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Mar 22, 2018
Intelligent Content For The Food Fascinated
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By Dee Ryan | Carmen Troesser
Posted On: 03/01/2011   

It was my friends’ homemade corned beef that made my husband – a vegetarian for years – eat meat again. That brined brisket was so tender, so succulent, that he broke down and had a taste. Then he had a plate of it. Clearly, this was something I needed to be able to make myself.

So I did, and homemade corned beef is now a St. Pat’s tradition in my family. (Corning beef at home is not difficult; recipes abound on the Internet – you can find mine at saucemagazine.com – and I encourage you to find one and do it yourself, although you should be aware that it takes five to seven days.) But inevitably, I end up with leftover corned beef, and after a nice hash with a poached egg for breakfast and maybe a sandwich with some spicy mustard for lunch, I find myself a bit flummoxed as to what to do with the rest. Taking a cue from Thanksgiving, when I use the leftover turkey to make soup, I wondered if I could do the same with leftover corned beef. Why not?

I’m a sucker for French onion soup because it’s the best of all things: a rich, salty yet slightly sweet broth, tons of melty cheese and bread. Why not mix things up a bit and put the classic flavors of a Reuben sandwich into a soup? I started with the broth; I wanted it to be beefy, but a straight beef stock can overpower other flavors, and I wanted the flavor of the corned beef to shine through. I tried adding a bit of beer to the broth, but it made it too bitter. After experimenting with chicken, veal and beef stocks in varying combinations, I found the best to be veal stock cut with chicken stock: The chicken stock lightened the broth, and the veal stock lent richness without being too salty.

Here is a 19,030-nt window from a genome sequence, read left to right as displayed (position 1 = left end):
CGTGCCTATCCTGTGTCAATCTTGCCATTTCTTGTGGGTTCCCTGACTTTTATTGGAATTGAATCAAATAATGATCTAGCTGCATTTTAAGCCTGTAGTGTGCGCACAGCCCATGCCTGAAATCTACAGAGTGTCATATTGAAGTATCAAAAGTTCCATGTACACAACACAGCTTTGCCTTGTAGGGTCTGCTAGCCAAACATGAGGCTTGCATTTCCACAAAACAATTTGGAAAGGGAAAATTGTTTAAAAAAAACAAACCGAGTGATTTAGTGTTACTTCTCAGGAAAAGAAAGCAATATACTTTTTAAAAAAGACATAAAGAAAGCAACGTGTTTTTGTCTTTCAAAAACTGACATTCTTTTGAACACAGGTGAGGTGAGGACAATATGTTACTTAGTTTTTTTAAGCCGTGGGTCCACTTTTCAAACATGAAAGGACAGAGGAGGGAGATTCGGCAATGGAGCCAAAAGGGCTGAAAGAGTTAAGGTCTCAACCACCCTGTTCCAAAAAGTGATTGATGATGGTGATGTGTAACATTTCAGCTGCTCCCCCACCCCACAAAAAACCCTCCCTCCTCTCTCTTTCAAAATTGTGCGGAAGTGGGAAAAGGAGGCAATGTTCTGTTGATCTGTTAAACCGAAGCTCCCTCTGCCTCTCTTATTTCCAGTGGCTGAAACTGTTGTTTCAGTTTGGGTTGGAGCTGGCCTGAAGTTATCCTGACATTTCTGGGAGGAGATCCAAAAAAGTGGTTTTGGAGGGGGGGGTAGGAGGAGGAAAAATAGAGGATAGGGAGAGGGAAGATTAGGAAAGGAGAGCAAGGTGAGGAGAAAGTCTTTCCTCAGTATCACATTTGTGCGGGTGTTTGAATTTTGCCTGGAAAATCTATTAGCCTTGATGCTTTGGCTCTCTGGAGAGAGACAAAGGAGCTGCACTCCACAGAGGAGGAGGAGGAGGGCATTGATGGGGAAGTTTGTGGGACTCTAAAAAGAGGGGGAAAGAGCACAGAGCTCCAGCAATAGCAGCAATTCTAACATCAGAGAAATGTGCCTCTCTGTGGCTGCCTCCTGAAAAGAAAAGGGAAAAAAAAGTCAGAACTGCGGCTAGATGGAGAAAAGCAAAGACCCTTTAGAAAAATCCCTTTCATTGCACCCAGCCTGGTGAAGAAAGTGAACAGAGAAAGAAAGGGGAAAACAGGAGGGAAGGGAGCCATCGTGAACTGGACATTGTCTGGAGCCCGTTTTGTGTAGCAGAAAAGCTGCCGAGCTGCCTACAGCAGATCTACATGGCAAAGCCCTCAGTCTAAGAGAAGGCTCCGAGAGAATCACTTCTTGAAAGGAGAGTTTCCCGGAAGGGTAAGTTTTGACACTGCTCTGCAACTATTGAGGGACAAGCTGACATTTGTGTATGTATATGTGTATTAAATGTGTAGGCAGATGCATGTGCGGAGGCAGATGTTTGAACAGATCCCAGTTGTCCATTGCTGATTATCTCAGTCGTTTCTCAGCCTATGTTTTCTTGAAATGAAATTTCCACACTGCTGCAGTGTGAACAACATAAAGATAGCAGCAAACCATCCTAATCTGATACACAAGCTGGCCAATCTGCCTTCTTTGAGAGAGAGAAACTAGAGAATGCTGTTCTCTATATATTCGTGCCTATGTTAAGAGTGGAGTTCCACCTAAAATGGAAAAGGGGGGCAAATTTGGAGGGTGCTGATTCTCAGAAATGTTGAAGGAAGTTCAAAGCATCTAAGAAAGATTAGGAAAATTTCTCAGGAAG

Once the first layer was established, it was time to start bringing in the flavors of the Reuben. Caraway seeds were an obvious choice: Commonly used in rye bread, the caraway seed has a light anise flavor that almost immediately made the soup taste “Reuben-y.” Celery seed – an addition that resulted from staring at my spice rack while thinking about eating a Reuben, which made me think of delis, which made me think about Dr. Brown’s soda, leading, obviously, to Dr. Brown’s Cel-Ray soda and then to celery seed. Makes all the sense in the world, right? – added a nice earthy, herbal note. Of course, the toasted rye “croutons” and Swiss cheese melted on top of the soup are my favorite parts, essential elements of the sandwich but also clearly a tip of the beret to the French onion soup j’adore.

A toasty Reuben is a wonderful thing, but a bowl of Reuben will cure what ails you after you’ve been Irish all day. Here’s hoping you have leftover corned beef on March 18. Sláinte!

Reuben Soup
Makes 6


2½ cups veal stock (can substitute beef stock)
2 cups chicken stock
1 Tbsp. caraway seed
1 tsp. celery seed
¼ cup Thousand Island dressing
¼ to ½ cup sauerkraut, rinsed and drained well
1½ cups shredded corned beef
Freshly ground black pepper to taste
3 cups rye bread, cut into ½-inch cubes
3 Tbsp. melted butter
1½ cups shredded Swiss cheese


• Preheat the oven to 350 degrees.
• Combine the stocks in a large pot, add the caraway and celery seed and bring to a simmer over medium heat.
• Whisk in the Thousand Island dressing.
• Add the sauerkraut to your taste and the corned beef, cover and simmer for at least 20 minutes. Season to taste with pepper.
• Toss the bread with the melted butter and arrange the cubes in a single layer on a baking tray. Bake until the bread is lightly browned, about 8 to 10 minutes.
• Preheat the broiler. Ladle the soup into six heatproof bowls and top each bowl with ½ cup rye croutons and ¼ cup Swiss cheese.
• Broil until the cheese is bubbly.

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